The city of Pinson has seen quite a bit of growth lately, and that growth has led to benefits as well as expenses.
The City, like other state municipalities, received a large injection of funding from the State of Alabama’s Capital Trust Fund. Pinson generally receives between $50,000 and $70,000 from the state fund, however due to some restructuring of funds at the state level, the City received $150,000 this week.
“We did receive our Capital Trust Fund money,” Mayor Hoyt Sanders said. “We had known that there was going to be a makeup payment. We also knew that we had 1,000 more people in the city (since 2010).”
The money is earmarked by the state for capital improvements.
The Council used part of the money to make the final mortgage payment of $20,000 for the Civitan International property. During Pinson’s early days as a municipality, Civitan International allowed the City to use the building for just one dollar a year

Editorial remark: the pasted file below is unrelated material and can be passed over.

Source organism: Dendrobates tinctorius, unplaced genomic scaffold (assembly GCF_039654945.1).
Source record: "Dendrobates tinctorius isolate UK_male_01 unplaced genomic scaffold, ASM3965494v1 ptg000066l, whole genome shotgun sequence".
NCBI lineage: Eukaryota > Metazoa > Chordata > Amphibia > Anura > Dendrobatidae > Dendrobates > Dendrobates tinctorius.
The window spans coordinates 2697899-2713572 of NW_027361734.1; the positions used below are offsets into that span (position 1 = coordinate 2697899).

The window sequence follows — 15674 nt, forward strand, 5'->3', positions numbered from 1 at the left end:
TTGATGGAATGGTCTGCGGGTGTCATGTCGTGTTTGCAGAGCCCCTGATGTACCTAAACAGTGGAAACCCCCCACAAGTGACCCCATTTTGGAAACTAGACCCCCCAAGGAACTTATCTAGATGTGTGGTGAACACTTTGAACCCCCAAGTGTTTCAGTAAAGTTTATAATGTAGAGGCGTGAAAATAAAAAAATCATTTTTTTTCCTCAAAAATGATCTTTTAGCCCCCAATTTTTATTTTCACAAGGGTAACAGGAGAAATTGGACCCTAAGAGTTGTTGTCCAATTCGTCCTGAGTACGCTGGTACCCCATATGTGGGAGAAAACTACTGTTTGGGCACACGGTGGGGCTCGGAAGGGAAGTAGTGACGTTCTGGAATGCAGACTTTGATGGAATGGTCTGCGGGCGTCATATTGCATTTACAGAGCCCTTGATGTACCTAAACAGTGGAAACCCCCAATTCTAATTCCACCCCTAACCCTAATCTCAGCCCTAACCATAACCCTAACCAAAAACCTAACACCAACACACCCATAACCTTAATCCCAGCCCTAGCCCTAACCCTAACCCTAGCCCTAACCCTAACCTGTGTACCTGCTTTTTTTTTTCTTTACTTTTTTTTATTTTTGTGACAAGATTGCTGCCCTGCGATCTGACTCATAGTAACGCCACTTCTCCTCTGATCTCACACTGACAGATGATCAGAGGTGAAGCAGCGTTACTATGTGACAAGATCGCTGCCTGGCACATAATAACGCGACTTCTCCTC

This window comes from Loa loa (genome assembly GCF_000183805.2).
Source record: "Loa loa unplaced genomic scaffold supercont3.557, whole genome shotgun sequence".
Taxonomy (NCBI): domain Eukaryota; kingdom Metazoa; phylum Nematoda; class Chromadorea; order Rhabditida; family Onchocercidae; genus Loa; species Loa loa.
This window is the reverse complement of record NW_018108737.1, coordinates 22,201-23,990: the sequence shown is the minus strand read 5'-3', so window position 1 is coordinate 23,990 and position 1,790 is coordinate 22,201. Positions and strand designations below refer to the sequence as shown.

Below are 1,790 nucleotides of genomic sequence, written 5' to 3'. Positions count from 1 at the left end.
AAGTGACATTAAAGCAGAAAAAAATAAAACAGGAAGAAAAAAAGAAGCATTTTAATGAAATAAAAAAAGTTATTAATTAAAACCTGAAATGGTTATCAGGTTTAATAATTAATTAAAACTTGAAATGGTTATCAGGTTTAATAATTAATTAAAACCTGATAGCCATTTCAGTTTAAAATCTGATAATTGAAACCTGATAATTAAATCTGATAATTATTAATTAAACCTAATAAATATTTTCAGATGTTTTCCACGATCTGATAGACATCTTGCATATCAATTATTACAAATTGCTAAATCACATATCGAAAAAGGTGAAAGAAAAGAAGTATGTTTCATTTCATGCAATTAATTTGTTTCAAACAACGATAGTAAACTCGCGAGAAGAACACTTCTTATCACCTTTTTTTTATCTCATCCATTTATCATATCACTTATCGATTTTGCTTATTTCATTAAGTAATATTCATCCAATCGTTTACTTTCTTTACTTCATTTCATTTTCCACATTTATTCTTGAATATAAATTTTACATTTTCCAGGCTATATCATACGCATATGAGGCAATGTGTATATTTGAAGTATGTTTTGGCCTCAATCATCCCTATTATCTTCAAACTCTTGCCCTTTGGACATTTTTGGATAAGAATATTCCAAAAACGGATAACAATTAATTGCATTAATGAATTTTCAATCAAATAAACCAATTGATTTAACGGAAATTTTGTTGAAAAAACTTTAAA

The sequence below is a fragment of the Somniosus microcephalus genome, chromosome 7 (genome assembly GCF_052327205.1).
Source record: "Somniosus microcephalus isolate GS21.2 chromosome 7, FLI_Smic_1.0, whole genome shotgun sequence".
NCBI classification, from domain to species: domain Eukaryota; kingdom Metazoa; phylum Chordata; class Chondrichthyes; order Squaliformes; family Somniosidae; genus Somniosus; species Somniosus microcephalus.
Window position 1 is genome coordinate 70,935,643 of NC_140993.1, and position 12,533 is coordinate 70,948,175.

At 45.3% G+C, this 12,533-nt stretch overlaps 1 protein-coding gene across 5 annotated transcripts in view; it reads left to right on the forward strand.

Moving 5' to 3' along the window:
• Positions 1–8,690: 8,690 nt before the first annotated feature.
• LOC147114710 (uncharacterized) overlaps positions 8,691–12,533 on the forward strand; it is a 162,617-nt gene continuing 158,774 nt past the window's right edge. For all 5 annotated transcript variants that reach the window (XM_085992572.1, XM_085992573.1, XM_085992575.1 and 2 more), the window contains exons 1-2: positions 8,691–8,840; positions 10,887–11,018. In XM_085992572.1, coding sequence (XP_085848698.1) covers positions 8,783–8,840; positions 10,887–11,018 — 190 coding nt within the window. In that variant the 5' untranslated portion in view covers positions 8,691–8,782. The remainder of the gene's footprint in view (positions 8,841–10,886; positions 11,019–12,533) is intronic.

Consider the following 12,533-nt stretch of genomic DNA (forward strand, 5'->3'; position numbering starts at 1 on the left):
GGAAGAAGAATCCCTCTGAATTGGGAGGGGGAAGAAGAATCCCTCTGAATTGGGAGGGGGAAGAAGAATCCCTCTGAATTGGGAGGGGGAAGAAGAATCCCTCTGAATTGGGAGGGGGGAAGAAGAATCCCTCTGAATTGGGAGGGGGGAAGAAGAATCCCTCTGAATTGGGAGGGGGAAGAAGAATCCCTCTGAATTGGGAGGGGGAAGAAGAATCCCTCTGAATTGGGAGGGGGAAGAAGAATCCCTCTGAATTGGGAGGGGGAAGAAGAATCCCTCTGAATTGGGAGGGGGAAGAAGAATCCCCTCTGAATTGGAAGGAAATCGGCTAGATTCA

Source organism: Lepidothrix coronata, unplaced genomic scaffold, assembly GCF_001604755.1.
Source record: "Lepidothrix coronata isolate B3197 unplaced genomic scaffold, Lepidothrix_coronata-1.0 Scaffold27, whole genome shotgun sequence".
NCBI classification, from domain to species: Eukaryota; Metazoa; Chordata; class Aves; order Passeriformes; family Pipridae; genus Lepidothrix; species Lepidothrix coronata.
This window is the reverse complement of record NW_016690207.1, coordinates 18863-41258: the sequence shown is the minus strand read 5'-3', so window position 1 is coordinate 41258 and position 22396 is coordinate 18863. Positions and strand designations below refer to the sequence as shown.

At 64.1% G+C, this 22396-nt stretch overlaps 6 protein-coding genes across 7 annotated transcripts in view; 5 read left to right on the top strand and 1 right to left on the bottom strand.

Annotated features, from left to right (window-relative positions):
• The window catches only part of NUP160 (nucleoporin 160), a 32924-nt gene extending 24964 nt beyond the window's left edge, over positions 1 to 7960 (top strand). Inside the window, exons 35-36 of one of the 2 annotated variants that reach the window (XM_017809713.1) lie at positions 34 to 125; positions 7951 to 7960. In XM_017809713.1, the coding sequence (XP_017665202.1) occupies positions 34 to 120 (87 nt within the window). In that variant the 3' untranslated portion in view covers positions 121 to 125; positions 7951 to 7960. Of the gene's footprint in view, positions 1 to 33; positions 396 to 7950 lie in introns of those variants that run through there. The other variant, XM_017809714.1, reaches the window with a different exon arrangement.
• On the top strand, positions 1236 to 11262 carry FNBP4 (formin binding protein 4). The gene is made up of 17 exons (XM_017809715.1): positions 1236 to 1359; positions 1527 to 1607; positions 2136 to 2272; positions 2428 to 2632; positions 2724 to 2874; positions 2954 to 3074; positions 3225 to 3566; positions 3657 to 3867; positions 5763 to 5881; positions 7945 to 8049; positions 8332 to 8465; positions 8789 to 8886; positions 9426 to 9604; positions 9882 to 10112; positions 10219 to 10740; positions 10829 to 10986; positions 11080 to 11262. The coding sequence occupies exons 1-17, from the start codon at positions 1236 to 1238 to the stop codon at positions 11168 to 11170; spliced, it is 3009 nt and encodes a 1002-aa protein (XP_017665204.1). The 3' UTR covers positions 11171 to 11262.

. Once Pinson became more established , Civitan offered to sell the property to the city for $100,000. The loan was to be paid, interest free, over the course of seven years.
With all the new capital improvements, and the growth of the city footprint, the council has also expressed a need for a way to print plans for construction and zoning, as well as annexation. The Council voted to purchase a plotter for the zoning office. A plotter is a large-scale printer used to print such drawings. The plotter will cost less than $1,000, but a year’s service would cost roughly $1,150.
“Unfortunately (that amount) does not even include the ink,” Sanders said.
The mayor is exploring options for the service plan. Sanders added that with the growth Pinson had experienced, a plotter was an item the city could no longer do without in order to keep up-to-date records.
As if to punctuate the need for such a machine, three acres of rural land near Jackson Road, as well as property in the heart of the city were added, Thursday. The city voted to annex the Rite-Aide property as well as the adjacent parcels of land recently purchased by the city.
The adjacent property has all the utilities necessary for a restaurant, and the mayor and council are currently in talks over possible businesses for that site.
In other business, the Council also voted to purchase a new sound system for Rudd Middle school. The existing sound system was decades old, and no longer serviceable. The system will cost $2,144.
“This is equipment that will be used in the gym, but it is portable,” Councilwoman Dawn Tanner said. “It can be used in the cafeteria for assemblies, or even outside for field day or to announce games.”